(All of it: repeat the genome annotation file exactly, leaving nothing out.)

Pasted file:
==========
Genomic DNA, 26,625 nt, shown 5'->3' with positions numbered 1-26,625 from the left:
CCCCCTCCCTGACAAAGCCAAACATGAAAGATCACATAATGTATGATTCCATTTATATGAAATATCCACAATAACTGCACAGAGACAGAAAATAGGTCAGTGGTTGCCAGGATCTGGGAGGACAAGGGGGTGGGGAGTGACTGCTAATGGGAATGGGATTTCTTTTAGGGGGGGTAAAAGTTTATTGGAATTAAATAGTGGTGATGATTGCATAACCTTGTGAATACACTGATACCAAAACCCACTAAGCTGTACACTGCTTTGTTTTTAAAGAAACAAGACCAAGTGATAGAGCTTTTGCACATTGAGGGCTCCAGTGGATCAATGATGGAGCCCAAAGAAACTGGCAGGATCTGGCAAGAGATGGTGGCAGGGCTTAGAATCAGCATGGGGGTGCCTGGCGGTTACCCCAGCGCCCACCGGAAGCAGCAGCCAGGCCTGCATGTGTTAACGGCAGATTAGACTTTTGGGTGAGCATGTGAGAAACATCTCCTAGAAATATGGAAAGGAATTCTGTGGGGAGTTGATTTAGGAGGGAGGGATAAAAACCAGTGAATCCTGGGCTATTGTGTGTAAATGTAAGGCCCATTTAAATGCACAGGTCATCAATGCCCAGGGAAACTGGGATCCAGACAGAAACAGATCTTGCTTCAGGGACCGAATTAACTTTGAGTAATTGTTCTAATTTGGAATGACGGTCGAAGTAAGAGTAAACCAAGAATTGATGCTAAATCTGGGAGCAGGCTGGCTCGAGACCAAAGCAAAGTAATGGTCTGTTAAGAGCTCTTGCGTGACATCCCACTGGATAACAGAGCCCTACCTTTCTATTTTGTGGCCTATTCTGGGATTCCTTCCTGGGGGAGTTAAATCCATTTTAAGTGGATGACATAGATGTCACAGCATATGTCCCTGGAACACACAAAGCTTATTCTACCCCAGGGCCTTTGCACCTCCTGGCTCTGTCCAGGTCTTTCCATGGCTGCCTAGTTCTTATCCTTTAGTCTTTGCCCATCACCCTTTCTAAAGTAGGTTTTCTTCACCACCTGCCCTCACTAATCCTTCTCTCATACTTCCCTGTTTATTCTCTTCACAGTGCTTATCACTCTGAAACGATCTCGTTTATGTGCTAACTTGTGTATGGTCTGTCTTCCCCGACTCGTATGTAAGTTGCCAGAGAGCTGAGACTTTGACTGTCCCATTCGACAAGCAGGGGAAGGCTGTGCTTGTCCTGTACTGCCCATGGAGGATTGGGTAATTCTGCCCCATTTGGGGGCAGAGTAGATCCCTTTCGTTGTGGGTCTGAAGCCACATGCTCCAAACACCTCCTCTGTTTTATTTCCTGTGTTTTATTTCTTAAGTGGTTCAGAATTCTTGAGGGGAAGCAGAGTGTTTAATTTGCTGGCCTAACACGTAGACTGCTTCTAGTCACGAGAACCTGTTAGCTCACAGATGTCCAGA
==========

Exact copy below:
Genomic DNA, 26,625 nt, shown 5'->3' with positions numbered 1-26,625 from the left:
CCCCCTCCCTGACAAAGCCAAACATGAAAGATCACATAATGTATGATTCCATTTATATGAAATATCCACAATAACTGCACAGAGACAGAAAATAGGTCAGTGGTTGCCAGGATCTGGGAGGACAAGGGGGTGGGGAGTGACTGCTAATGGGAATGGGATTTCTTTTAGGGGGGGTAAAAGTTTATTGGAATTAAATAGTGGTGATGATTGCATAACCTTGTGAATACACTGATACCAAAACCCACTAAGCTGTACACTGCTTTGTTTTTAAAGAAACAAGACCAAGTGATAGAGCTTTTGCACATTGAGGGCTCCAGTGGATCAATGATGGAGCCCAAAGAAACTGGCAGGATCTGGCAAGAGATGGTGGCAGGGCTTAGAATCAGCATGGGGGTGCCTGGCGGTTACCCCAGCGCCCACCGGAAGCAGCAGCCAGGCCTGCATGTGTTAACGGCAGATTAGACTTTTGGGTGAGCATGTGAGAAACATCTCCTAGAAATATGGAAAGGAATTCTGTGGGGAGTTGATTTAGGAGGGAGGGATAAAAACCAGTGAATCCTGGGCTATTGTGTGTAAATGTAAGGCCCATTTAAATGCACAGGTCATCAATGCCCAGGGAAACTGGGATCCAGACAGAAACAGATCTTGCTTCAGGGACCGAATTAACTTTGAGTAATTGTTCTAATTTGGAATGACGGTCGAAGTAAGAGTAAACCAAGAATTGATGCTAAATCTGGGAGCAGGCTGGCTCGAGACCAAAGCAAAGTAATGGTCTGTTAAGAGCTCTTGCGTGACATCCCACTGGATAACAGAGCCCTACCTTTCTATTTTGTGGCCTATTCTGGGATTCCTTCCTGGGGGAGTTAAATCCATTTTAAGTGGATGACATAGATGTCACAGCATATGTCCCTGGAACACACAAAGCTTATTCTACCCCAGGGCCTTTGCACCTCCTGGCTCTGTCCAGGTCTTTCCATGGCTGCCTAGTTCTTATCCTTTAGTCTTTGCCCATCACCCTTTCTAAAGTAGGTTTTCTTCACCACCTGCCCTCACTAATCCTTCTCTCATACTTCCCTGTTTATTCTCTTCACAGTGCTTATCACTCTGAAACGATCTCGTTTATGTGCTAACTTGTGTATGGTCTGTCTTCCCCGACTCGTATGTAAGTTGCCAGAGAGCTGAGACTTTGACTGTCCCATTCGACAAGCAGGGGAAGGCTGTGCTTGTCCTGTACTGCCCATGGAGGATTGGGTAATTCTGCCCCATTTGGGGGCAGAGTAGATCCCTTTCGTTGTGGGTCTGAAGCCACATGCTCCAAACACCTCCTCTGTTTTATTTCCTGTGTTTTATTTCTTAAGTGGTTCAGAATTCTTGAGGGGAAGCAGAGTGTTTAATTTGCTGGCCTAACACGTAGACTGCTTCTAGTCACGAGAACCTGTTAGCTCACAGATGTCCAGA